Most economic principles come down to basic concepts.
When we look at the most basic factors that drive oil prices and the stock market, current signs point to a global economic slowdown. In all likelihood, a bear market in stocks is ahead for investors.
Rising oil prices are generally the sign of a healthy economy. This shouldn't be surprising since oil is the fuel that drives manufacturing and transportation systems. That is true in the United States and all other countries around the world. Economic growth should create an increased demand for oil and an increase in demand of anything usually leads to higher prices.
Stock prices move up and down with the economy. When the economy is strong, companies are able to increase their profits and investors find their stocks to be attractive investments. As one example of this, President Ronald Reagan jump-started the economy in the 1980s, U.S. companies returned to profitability after years of concerns about Japan replacing America as the world’s leading economy, and stock-market investors enjoyed almost 20 years of gains.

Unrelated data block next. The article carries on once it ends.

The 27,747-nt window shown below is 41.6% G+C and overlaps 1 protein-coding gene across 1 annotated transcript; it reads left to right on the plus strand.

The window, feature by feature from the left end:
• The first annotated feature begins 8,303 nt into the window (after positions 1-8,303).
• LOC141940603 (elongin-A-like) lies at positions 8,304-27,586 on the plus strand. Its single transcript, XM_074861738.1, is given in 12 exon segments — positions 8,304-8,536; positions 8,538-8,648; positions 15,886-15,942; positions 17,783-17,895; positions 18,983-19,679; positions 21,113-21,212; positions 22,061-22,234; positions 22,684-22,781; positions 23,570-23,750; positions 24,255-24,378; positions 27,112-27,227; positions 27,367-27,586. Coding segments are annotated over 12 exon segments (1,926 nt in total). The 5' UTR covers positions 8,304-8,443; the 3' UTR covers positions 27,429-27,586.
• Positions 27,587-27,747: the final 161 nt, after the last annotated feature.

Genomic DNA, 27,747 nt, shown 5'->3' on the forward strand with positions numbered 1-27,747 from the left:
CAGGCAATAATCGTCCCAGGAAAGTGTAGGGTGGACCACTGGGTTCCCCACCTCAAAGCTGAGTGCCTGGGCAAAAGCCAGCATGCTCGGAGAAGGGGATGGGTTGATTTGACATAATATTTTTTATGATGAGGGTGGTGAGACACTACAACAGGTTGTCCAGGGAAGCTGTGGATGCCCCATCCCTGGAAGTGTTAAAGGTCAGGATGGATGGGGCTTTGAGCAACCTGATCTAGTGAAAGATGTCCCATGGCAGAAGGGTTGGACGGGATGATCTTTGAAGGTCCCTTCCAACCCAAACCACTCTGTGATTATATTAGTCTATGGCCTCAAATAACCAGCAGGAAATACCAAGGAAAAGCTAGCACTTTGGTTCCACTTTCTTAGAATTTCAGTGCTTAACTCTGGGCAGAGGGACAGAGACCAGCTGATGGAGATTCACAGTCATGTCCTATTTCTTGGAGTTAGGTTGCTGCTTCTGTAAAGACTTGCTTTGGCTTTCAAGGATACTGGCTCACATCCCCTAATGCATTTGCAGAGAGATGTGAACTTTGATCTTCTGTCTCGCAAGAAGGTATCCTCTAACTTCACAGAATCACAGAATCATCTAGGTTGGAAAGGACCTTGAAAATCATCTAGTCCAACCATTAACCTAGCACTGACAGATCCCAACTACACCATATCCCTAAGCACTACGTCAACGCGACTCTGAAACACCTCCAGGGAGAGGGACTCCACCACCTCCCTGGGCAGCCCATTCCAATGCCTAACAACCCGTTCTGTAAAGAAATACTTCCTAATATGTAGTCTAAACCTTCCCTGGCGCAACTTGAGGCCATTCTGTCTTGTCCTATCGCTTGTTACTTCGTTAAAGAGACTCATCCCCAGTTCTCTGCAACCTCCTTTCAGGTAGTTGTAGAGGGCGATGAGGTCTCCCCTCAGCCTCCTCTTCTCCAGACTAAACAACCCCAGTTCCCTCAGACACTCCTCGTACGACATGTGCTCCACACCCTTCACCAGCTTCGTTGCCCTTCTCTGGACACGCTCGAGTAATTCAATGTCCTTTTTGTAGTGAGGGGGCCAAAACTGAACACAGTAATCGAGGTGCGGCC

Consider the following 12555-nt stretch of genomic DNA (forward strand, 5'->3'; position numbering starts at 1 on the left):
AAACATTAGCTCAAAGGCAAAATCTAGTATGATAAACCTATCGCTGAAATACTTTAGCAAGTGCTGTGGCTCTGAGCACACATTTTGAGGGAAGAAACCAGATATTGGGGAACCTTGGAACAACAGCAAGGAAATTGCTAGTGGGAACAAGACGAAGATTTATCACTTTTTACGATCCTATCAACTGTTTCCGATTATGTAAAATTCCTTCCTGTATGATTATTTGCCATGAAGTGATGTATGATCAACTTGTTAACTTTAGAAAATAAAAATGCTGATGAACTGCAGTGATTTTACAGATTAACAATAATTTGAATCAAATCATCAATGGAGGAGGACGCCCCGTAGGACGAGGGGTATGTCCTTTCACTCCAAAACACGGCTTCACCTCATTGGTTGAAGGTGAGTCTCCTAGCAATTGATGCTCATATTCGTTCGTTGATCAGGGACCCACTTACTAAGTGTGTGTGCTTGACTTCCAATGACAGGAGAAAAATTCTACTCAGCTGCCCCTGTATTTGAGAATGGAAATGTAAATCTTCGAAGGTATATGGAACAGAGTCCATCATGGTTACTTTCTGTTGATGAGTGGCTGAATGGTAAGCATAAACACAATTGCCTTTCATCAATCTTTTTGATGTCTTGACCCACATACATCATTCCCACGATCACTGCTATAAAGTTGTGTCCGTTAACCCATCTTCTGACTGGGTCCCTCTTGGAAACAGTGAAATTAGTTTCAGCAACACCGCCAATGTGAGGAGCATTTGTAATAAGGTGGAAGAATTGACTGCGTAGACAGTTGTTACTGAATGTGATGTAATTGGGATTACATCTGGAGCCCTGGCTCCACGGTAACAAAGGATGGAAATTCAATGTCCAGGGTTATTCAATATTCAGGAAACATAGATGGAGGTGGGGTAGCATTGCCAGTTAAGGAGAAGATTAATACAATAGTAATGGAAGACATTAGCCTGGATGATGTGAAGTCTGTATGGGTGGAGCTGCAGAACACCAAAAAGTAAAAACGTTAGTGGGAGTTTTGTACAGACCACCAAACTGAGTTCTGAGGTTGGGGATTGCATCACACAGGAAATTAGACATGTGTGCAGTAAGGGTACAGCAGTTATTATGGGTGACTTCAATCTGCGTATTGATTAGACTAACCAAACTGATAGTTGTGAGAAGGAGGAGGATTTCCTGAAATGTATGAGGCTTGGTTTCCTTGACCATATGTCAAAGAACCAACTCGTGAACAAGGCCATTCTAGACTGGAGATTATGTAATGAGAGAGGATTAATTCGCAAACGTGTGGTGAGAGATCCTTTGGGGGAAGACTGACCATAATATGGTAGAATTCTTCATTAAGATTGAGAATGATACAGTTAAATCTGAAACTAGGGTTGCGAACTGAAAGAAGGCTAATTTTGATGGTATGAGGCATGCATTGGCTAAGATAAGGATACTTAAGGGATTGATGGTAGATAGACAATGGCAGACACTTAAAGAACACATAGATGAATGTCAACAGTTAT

Those gains weren't limited to the United States. The global economy also grew, partly because U.S. demand provided a market for the goods made in other countries. Demand for oil rose to meet the economy’s needs and oil prices rose.
That has all changed in recent years. Today, oil prices are pointing toward a bear market in stocks, which will be the third one in less than 15 years.
Sustained drops in oil, defined as times when the price is lower than it was three years ago, have preceded stock market declines since the 1980s which is when oil started trading on the futures market.
Oil prices have been falling for nearly four years as the global economy has slowed. Companies are reporting little earnings growth and increased regulatory costs point to even lower profits.
Stocks have begun a summer swoon that may turn into another steep fall, just as investors were recovering from the losses of 2008.
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